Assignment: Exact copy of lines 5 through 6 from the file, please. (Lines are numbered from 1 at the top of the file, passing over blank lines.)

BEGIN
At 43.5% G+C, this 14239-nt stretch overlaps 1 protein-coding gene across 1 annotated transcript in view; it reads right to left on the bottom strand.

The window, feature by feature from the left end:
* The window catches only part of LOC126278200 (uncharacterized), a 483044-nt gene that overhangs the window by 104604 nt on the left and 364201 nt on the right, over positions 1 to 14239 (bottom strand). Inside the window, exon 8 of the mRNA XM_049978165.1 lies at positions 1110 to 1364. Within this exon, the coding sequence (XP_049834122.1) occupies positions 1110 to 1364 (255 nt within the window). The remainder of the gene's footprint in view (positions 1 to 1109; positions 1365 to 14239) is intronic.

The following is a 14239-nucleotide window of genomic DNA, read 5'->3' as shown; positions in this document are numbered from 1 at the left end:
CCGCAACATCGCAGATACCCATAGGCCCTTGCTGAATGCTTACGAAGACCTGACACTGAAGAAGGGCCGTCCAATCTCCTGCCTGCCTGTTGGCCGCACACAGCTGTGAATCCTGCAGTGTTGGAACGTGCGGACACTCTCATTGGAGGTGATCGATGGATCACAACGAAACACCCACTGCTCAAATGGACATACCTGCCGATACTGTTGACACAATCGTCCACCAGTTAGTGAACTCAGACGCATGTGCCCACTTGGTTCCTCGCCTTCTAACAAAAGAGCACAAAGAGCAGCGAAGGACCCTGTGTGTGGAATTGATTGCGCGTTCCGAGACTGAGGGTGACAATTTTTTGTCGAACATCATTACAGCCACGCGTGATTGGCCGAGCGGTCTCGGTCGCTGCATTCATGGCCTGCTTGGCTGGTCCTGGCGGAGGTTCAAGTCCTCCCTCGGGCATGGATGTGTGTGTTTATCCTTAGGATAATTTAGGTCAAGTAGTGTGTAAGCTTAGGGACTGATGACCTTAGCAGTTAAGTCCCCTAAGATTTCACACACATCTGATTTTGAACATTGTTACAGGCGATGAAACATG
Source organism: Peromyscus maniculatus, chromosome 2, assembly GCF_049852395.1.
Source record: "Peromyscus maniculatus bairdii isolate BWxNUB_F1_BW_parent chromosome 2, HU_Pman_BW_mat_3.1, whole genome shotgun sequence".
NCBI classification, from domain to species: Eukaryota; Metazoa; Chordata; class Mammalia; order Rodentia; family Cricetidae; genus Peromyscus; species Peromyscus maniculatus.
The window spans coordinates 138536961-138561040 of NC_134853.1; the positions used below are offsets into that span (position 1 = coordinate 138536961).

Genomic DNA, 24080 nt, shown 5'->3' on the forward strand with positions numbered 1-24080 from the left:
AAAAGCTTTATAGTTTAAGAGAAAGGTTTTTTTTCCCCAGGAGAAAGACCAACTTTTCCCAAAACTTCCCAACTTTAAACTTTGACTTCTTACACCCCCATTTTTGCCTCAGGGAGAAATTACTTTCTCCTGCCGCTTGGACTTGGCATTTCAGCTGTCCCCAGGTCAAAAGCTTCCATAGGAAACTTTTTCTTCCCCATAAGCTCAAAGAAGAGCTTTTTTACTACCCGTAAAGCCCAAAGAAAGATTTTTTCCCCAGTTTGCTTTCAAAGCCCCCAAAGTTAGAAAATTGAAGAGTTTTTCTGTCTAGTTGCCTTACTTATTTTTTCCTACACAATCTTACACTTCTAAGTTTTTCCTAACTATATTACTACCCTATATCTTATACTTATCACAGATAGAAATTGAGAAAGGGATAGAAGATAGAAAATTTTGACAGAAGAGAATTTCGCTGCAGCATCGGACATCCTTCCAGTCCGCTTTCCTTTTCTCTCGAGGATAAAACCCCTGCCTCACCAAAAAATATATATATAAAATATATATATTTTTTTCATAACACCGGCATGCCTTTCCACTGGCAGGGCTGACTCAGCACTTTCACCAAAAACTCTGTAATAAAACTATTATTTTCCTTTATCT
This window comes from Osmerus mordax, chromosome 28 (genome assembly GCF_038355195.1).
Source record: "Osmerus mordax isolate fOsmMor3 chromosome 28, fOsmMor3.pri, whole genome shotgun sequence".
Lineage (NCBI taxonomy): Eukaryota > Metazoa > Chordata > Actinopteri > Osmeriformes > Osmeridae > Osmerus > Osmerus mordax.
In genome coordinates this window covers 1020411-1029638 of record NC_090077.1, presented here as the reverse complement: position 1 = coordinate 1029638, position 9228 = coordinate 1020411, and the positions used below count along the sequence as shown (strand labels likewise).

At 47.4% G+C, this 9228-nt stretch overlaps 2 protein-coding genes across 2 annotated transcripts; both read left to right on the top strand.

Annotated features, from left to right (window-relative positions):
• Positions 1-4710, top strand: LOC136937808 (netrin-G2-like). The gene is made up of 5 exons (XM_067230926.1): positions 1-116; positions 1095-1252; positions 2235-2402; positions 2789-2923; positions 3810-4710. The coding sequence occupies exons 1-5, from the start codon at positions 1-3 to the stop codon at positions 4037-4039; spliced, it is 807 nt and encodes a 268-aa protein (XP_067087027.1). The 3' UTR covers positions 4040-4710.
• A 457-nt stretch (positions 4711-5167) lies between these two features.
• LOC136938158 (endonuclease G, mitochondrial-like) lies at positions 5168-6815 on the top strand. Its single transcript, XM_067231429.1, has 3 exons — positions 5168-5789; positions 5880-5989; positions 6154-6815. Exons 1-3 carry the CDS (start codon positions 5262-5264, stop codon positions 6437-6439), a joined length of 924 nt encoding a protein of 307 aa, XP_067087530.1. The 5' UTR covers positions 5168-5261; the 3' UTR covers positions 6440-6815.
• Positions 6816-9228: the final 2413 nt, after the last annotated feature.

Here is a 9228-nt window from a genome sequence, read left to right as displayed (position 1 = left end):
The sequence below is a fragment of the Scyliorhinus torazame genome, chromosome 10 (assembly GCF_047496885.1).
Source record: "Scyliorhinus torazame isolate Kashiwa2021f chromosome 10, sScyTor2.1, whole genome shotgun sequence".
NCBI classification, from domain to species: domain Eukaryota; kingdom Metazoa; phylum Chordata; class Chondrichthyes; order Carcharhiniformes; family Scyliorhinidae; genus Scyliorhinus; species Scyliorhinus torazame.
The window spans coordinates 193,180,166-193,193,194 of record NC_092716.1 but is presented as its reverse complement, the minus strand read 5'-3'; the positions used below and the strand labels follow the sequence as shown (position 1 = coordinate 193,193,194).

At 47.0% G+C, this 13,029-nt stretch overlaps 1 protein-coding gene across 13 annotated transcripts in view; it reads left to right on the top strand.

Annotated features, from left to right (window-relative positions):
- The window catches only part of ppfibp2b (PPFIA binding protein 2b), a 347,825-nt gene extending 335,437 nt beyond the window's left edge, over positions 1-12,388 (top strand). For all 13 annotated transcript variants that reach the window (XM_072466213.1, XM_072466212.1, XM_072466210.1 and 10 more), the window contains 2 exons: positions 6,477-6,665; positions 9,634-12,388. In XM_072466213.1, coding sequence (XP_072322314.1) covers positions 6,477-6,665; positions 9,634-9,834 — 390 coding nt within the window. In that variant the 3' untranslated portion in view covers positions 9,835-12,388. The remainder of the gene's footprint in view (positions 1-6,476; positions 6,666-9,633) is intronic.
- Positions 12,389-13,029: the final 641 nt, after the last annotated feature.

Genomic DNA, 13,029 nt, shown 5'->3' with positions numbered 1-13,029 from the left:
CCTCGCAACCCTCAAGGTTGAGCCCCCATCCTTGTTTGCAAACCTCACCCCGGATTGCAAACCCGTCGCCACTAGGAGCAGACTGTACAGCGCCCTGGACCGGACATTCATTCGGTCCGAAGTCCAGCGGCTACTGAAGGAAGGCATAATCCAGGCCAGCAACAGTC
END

CCGCAACATCGCAGATACCCATAGGCCCTTGCTGAATGCTTACGAAGACCTGACACTGAAGAAGGGCCGTCCAATCTCCTGCCTGCCTGTTGGCCGCACACAGCTGTGAATCCTGCAGTGTTGGAACGTGCGGACACTCTCATTGGAGGTGATCGATGGATCACAACGAAACACCCACTGCTCAAATGGACATACCTGCCGATACTGTTGACACAATCGTCCACCAGTTAGTGAACTCAGACGCATGTGCCCACTTGGTTCCTCGCCTTCTAACAAAAGAGCACAAAGAGCAGCGAAGGACCCTGTGTGTGGAATTGATTGCGCGTTCCGAGACTGAGGGTGACAATTTTTTGTCGAACATCATTACAGCCACGCGTGATTGGCCGAGCGGTCTCGGTCGCTGCATTCATGGCCTGCTTGGCTGGTCCTGGCGGAGGTTCAAGTCCTCCCTCGGGCATGGATGTGTGTGTTTATCCTTAGGATAATTTAGGTCAAGTAGTGTGTAAGCTTAGGGACTGATGACCTTAGCAGTTAAGTCCCCTAAGATTTCACACACATCTGATTTTGAACATTGTTACAGGCGATGAAACATG
Source organism: Peromyscus maniculatus, chromosome 2, assembly GCF_049852395.1.